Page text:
Written by Wendy Culverwell for Portland Business Journal
The sky’s the limit for craft brewers.
Mintel International, a Chicago-based market research firm, doesnâ€™t come out and say that, but it might as well have based on the conclusion of a statistics-packed report titled â€œCraft beers bubble over in popularity,” released just in time for the new year.
Mintel counsels craft brewers to target untapped markets by reaching out to women, young adults and Hispanics.
The strategy has worked for Blue Moon, a craft beer brand, that has bucked industry trends and attracts more female drinkers than men with its gender-neutral marketing.
Young adults (ages 21 to 34), meanwhile, are curious about craft beers and learning more about them, Mintel said. Educate them about food pairing and brewing in general and win fans for life.
Hispanics in the U.S., however, with their growing population and outsized income growth, are the most promising demographic, according to Mintel. The U.S. Hispanic population over the age of 21 is expected to grow 17.6 percent to 35.2 million by 2015; its purchasing power will increase 36 percent to $1.3 trillion, faster than any other group.
Overall, the industry has plenty of room to grow. Just 13 percent of current beer drinkers prefer craft beers or microbrews. But nearly six out of 10 said they want to try them and almost as many people said they would try them if they knew more about them. That adds up to plenty of interest among consumers if brewers will reach out.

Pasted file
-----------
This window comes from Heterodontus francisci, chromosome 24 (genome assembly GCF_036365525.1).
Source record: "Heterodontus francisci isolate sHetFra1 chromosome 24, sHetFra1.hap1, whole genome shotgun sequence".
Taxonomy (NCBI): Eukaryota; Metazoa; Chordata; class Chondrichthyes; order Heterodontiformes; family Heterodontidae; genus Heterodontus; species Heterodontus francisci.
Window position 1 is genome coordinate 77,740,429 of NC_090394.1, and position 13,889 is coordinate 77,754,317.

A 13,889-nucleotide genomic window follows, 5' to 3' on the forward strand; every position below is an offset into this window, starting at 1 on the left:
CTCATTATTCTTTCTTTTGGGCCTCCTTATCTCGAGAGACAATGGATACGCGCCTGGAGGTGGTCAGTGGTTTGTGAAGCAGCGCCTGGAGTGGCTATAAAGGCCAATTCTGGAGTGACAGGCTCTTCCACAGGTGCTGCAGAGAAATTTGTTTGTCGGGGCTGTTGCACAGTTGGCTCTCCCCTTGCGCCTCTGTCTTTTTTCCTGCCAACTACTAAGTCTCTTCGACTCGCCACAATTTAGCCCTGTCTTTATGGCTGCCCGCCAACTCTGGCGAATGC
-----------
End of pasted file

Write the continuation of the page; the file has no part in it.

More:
â€œIt seems consumer education is the key to cultivating growth in the craft/microbrew market,â€ Mintel concluded.
Oregon brewers are on it. In November, Terry Michaelson, CEO of Craft Brewers Alliance Inc., the Portland-based owners of the Redhook, Widmer Bros. and Kona brands, told analysts the company is increasing marketing to maintain its brand and will launch new branding programs in early 2011.
Each brand has its own story, style and image and Michaelson said the company (Nasdaq: HOOK) is ready to invest the resources in telling them.
Mintelâ€™s survey of 901 beer drinkers found 43 percent favor domestic brands with Budweiser and Miller being the most popular. Imported beers such as Heineken and Corona accounted for 22 percent of the market, while domestic craft beers and microbrews trailed with 13 percent. The balance had no preference.